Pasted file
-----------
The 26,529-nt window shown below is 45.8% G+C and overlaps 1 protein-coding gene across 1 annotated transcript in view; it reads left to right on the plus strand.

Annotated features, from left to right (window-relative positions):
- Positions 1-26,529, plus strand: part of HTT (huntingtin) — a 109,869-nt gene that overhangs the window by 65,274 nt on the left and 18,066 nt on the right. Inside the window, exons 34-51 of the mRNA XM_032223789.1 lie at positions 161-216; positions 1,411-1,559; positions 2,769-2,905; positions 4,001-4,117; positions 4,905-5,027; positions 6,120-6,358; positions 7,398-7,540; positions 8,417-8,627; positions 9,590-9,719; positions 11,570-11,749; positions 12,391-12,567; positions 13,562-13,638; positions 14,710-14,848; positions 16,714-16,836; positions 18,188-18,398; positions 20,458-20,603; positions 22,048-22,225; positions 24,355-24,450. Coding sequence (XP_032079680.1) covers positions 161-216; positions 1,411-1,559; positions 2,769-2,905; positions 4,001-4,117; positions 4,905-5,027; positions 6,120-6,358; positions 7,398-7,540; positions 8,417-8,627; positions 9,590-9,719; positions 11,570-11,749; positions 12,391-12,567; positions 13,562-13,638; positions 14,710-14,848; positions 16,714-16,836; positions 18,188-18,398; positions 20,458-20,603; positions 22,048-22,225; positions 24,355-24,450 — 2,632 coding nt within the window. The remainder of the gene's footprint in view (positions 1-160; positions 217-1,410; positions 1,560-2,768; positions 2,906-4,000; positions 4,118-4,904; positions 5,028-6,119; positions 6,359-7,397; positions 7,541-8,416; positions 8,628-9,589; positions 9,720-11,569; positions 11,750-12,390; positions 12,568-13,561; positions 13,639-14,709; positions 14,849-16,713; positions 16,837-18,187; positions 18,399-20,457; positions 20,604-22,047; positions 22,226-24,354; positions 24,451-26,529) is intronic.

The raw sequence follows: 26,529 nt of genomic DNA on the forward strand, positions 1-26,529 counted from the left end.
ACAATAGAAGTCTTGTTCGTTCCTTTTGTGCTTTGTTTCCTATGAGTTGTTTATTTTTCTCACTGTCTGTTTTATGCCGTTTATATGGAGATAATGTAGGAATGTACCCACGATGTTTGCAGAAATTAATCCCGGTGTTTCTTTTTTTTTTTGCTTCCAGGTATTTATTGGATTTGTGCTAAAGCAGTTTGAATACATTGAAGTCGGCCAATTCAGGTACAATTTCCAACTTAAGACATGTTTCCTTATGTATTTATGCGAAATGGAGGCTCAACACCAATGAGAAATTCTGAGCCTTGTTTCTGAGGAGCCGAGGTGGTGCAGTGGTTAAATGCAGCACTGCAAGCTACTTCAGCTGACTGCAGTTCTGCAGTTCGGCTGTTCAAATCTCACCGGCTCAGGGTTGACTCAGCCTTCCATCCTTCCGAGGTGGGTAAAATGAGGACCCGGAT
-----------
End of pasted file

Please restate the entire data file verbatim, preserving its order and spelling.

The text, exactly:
The 26,529-nt window shown below is 45.8% G+C and overlaps 1 protein-coding gene across 1 annotated transcript in view; it reads left to right on the plus strand.

Annotated features, from left to right (window-relative positions):
- Positions 1-26,529, plus strand: part of HTT (huntingtin) — a 109,869-nt gene that overhangs the window by 65,274 nt on the left and 18,066 nt on the right. Inside the window, exons 34-51 of the mRNA XM_032223789.1 lie at positions 161-216; positions 1,411-1,559; positions 2,769-2,905; positions 4,001-4,117; positions 4,905-5,027; positions 6,120-6,358; positions 7,398-7,540; positions 8,417-8,627; positions 9,590-9,719; positions 11,570-11,749; positions 12,391-12,567; positions 13,562-13,638; positions 14,710-14,848; positions 16,714-16,836; positions 18,188-18,398; positions 20,458-20,603; positions 22,048-22,225; positions 24,355-24,450. Coding sequence (XP_032079680.1) covers positions 161-216; positions 1,411-1,559; positions 2,769-2,905; positions 4,001-4,117; positions 4,905-5,027; positions 6,120-6,358; positions 7,398-7,540; positions 8,417-8,627; positions 9,590-9,719; positions 11,570-11,749; positions 12,391-12,567; positions 13,562-13,638; positions 14,710-14,848; positions 16,714-16,836; positions 18,188-18,398; positions 20,458-20,603; positions 22,048-22,225; positions 24,355-24,450 — 2,632 coding nt within the window. The remainder of the gene's footprint in view (positions 1-160; positions 217-1,410; positions 1,560-2,768; positions 2,906-4,000; positions 4,118-4,904; positions 5,028-6,119; positions 6,359-7,397; positions 7,541-8,416; positions 8,628-9,589; positions 9,720-11,569; positions 11,750-12,390; positions 12,568-13,561; positions 13,639-14,709; positions 14,849-16,713; positions 16,837-18,187; positions 18,399-20,457; positions 20,604-22,047; positions 22,226-24,354; positions 24,451-26,529) is intronic.

The raw sequence follows: 26,529 nt of genomic DNA on the forward strand, positions 1-26,529 counted from the left end.
ACAATAGAAGTCTTGTTCGTTCCTTTTGTGCTTTGTTTCCTATGAGTTGTTTATTTTTCTCACTGTCTGTTTTATGCCGTTTATATGGAGATAATGTAGGAATGTACCCACGATGTTTGCAGAAATTAATCCCGGTGTTTCTTTTTTTTTTTGCTTCCAGGTATTTATTGGATTTGTGCTAAAGCAGTTTGAATACATTGAAGTCGGCCAATTCAGGTACAATTTCCAACTTAAGACATGTTTCCTTATGTATTTATGCGAAATGGAGGCTCAACACCAATGAGAAATTCTGAGCCTTGTTTCTGAGGAGCCGAGGTGGTGCAGTGGTTAAATGCAGCACTGCAAGCTACTTCAGCTGACTGCAGTTCTGCAGTTCGGCTGTTCAAATCTCACCGGCTCAGGGTTGACTCAGCCTTCCATCCTTCCGAGGTGGGTAAAATGAGGACCCGGAT